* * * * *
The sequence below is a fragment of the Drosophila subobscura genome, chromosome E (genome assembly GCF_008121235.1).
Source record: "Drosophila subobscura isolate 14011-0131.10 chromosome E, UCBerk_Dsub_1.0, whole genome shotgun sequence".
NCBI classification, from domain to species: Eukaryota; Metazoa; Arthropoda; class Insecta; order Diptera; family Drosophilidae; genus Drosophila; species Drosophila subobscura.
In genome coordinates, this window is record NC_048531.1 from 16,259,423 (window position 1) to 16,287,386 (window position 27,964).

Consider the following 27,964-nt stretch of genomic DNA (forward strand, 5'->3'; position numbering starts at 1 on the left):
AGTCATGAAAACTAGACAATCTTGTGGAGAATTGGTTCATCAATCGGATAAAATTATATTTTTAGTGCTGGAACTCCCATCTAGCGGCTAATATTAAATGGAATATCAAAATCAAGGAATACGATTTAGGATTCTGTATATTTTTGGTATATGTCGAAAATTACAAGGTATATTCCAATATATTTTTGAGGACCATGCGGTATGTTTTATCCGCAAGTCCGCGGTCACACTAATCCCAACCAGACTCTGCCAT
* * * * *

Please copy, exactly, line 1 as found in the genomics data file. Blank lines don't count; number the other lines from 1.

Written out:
The sequence below is a fragment of the Drosophila subobscura genome, chromosome E (genome assembly GCF_008121235.1).